Since Helix is still using ancient Classic storage APIs, the entirety of the pathname must be Classic-compatible to avoid problems. If referenced externally stored files are on shared storage volumes, then the name of the servers, the names of all volumes and folders in the hierarchies leading to the referenced files, and the names of the files themselves, all have to be Classic-compatible. This is very difficult to maintain on a file server running any version of macOS. We tried this for several years after the initial release of macOS. Validation of pathnames for Classic compatibility is quite complicated, involving many layers of cascading Locate, Extract, and Length tiles. Even if this validation is done, it only controls entry or editing of Document references within Helix Collections. Because applications other than Helix can change pathnames of files, it is necessary to periodically run the Helix Update Documents commands to find and manually repair broken document references stored in Helix Collections. We had expected that Helix would be updated to support macOS storage, but are still waiting for an update. Eventually, we decided that the disadvantages and work of manually maintaining Classic compatibility of storage exceeded the benefit of continuing to use our Document Management Main Feature Set, so we stopped.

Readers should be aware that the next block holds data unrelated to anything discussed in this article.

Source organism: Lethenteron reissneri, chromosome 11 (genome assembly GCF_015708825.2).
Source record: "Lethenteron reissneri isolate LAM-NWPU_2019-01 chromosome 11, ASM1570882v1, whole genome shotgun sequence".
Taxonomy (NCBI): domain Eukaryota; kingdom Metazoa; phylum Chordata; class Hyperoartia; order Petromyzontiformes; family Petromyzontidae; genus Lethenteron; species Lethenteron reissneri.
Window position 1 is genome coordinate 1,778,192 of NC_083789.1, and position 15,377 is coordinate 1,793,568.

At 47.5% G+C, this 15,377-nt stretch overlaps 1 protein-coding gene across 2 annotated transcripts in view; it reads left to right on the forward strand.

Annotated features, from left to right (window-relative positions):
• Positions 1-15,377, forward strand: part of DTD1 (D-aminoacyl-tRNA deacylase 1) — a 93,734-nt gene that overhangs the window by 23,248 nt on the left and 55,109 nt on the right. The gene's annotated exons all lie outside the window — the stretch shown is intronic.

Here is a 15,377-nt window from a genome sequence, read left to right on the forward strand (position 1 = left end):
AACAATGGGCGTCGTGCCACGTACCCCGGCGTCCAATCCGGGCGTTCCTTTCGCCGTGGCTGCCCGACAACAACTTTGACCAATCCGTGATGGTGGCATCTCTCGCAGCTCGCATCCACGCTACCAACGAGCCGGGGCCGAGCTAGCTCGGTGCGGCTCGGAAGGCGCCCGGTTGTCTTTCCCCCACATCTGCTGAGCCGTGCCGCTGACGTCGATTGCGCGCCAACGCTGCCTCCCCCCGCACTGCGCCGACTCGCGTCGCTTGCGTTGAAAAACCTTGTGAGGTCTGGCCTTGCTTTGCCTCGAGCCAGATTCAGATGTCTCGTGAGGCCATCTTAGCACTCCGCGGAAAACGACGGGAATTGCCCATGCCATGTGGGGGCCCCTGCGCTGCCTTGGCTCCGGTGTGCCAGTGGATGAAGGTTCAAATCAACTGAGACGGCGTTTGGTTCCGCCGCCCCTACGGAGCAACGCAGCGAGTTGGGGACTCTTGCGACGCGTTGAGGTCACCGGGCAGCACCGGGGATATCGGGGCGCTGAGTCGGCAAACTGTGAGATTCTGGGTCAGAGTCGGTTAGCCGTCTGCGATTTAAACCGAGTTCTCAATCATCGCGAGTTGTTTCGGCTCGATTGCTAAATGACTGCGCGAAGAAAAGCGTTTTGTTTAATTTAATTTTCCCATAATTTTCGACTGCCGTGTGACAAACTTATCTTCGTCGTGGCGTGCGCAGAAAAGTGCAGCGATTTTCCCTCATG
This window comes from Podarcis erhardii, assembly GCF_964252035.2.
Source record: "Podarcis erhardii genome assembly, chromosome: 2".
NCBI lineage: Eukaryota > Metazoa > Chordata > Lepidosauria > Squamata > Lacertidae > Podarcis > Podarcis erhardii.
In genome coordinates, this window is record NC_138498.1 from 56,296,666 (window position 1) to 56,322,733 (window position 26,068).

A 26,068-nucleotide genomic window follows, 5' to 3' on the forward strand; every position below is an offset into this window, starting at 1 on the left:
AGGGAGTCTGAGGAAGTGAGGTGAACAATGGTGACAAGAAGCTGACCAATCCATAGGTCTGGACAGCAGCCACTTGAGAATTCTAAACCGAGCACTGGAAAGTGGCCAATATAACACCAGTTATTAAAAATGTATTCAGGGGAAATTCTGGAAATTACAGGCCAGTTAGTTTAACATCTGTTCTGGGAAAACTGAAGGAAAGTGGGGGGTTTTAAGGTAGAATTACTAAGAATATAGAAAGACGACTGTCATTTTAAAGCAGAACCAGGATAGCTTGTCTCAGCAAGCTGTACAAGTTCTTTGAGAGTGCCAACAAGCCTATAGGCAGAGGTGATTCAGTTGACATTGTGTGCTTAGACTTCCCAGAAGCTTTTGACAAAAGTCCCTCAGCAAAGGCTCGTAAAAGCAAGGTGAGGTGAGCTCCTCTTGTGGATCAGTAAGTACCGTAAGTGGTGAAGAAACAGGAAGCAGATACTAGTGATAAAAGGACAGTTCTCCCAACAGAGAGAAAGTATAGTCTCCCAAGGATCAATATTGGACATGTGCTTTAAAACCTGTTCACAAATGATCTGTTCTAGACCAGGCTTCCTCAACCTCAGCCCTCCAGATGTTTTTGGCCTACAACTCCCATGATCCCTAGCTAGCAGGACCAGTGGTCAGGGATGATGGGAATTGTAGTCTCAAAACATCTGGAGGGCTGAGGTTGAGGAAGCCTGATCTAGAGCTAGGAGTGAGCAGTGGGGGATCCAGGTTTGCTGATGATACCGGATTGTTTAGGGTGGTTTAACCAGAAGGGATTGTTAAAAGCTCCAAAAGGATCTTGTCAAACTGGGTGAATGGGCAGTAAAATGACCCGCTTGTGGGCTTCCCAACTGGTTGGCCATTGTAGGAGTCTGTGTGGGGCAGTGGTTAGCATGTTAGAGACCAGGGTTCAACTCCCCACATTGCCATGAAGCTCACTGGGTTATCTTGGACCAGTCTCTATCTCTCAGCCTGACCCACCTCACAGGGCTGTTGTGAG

Tony referenced the possibility of needing to replace storage hardware. When this is done problems can be revealed that were previously unnoticed. The ancient Classic storage APIs used by Helix should not be used with APFS storage according to Apple, which leaves HFS or WFS+ formats as options. When storage formatted this way is used by macOS, long names of files and folders are shortened by substituting part of the long name with a random string. Normally this is not seen by users. Helix only knows to store these shortened names. As a result, unless Classic compatibility is strictly maintained, only bit-for-bit duplication of storage devices can maintain the accuracy of Helix document references.
These Helix Document Management problems and disabilities are far beyond trivial. Tony wrote: “I want to provide my kids with a reliable way to find old documents.” Sadly, in its current obsolete state, Helix Document Management cannot really fulfill that need.